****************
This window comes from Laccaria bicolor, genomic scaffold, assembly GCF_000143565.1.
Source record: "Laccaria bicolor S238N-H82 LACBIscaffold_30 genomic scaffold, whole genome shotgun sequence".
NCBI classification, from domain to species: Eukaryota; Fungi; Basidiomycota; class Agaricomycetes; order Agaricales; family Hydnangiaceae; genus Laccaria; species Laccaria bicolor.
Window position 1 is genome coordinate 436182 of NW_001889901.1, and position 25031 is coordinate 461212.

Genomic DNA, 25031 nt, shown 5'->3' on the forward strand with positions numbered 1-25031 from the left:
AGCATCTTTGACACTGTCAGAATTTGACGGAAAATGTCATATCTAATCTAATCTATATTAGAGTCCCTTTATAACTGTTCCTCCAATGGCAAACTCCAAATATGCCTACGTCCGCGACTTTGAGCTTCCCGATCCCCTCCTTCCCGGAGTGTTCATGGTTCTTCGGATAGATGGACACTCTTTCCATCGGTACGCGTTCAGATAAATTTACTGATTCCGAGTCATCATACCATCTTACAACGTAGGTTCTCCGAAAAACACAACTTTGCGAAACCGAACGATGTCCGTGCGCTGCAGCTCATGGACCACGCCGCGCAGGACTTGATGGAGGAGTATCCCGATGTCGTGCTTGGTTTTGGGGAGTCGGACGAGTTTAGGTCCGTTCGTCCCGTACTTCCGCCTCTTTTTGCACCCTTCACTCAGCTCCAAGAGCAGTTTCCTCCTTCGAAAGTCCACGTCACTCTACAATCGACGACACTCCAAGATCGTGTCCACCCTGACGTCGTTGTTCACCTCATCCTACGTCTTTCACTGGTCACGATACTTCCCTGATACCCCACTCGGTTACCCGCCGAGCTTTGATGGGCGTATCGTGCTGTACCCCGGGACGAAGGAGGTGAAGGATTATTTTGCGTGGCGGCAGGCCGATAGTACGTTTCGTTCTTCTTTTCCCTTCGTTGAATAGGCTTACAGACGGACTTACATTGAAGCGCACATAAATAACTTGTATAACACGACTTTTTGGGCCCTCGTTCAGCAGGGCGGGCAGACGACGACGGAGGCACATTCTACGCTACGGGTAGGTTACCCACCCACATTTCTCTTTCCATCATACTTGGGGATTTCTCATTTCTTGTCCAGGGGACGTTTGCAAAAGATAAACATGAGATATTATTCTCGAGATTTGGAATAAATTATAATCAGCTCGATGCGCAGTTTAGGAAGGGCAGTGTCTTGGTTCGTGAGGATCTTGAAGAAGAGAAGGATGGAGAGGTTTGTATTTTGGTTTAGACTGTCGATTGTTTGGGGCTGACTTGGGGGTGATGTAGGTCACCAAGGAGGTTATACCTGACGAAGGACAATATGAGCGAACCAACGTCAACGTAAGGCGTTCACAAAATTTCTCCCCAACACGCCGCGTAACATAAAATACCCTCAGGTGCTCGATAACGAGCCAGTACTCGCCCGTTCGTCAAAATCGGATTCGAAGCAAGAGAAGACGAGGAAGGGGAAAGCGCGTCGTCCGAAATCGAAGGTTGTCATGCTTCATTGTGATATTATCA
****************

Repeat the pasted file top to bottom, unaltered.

This window comes from Laccaria bicolor, genomic scaffold, assembly GCF_000143565.1.
Source record: "Laccaria bicolor S238N-H82 LACBIscaffold_30 genomic scaffold, whole genome shotgun sequence".
NCBI classification, from domain to species: Eukaryota; Fungi; Basidiomycota; class Agaricomycetes; order Agaricales; family Hydnangiaceae; genus Laccaria; species Laccaria bicolor.
Window position 1 is genome coordinate 436182 of NW_001889901.1, and position 25031 is coordinate 461212.

Genomic DNA, 25031 nt, shown 5'->3' on the forward strand with positions numbered 1-25031 from the left:
AGCATCTTTGACACTGTCAGAATTTGACGGAAAATGTCATATCTAATCTAATCTATATTAGAGTCCCTTTATAACTGTTCCTCCAATGGCAAACTCCAAATATGCCTACGTCCGCGACTTTGAGCTTCCCGATCCCCTCCTTCCCGGAGTGTTCATGGTTCTTCGGATAGATGGACACTCTTTCCATCGGTACGCGTTCAGATAAATTTACTGATTCCGAGTCATCATACCATCTTACAACGTAGGTTCTCCGAAAAACACAACTTTGCGAAACCGAACGATGTCCGTGCGCTGCAGCTCATGGACCACGCCGCGCAGGACTTGATGGAGGAGTATCCCGATGTCGTGCTTGGTTTTGGGGAGTCGGACGAGTTTAGGTCCGTTCGTCCCGTACTTCCGCCTCTTTTTGCACCCTTCACTCAGCTCCAAGAGCAGTTTCCTCCTTCGAAAGTCCACGTCACTCTACAATCGACGACACTCCAAGATCGTGTCCACCCTGACGTCGTTGTTCACCTCATCCTACGTCTTTCACTGGTCACGATACTTCCCTGATACCCCACTCGGTTACCCGCCGAGCTTTGATGGGCGTATCGTGCTGTACCCCGGGACGAAGGAGGTGAAGGATTATTTTGCGTGGCGGCAGGCCGATAGTACGTTTCGTTCTTCTTTTCCCTTCGTTGAATAGGCTTACAGACGGACTTACATTGAAGCGCACATAAATAACTTGTATAACACGACTTTTTGGGCCCTCGTTCAGCAGGGCGGGCAGACGACGACGGAGGCACATTCTACGCTACGGGTAGGTTACCCACCCACATTTCTCTTTCCATCATACTTGGGGATTTCTCATTTCTTGTCCAGGGGACGTTTGCAAAAGATAAACATGAGATATTATTCTCGAGATTTGGAATAAATTATAATCAGCTCGATGCGCAGTTTAGGAAGGGCAGTGTCTTGGTTCGTGAGGATCTTGAAGAAGAGAAGGATGGAGAGGTTTGTATTTTGGTTTAGACTGTCGATTGTTTGGGGCTGACTTGGGGGTGATGTAGGTCACCAAGGAGGTTATACCTGACGAAGGACAATATGAGCGAACCAACGTCAACGTAAGGCGTTCACAAAATTTCTCCCCAACACGCCGCGTAACATAAAATACCCTCAGGTGCTCGATAACGAGCCAGTACTCGCCCGTTCGTCAAAATCGGATTCGAAGCAAGAGAAGACGAGGAAGGGGAAAGCGCGTCGTCCGAAATCGAAGGTTGTCATGCTTCATTGTGATATTATCA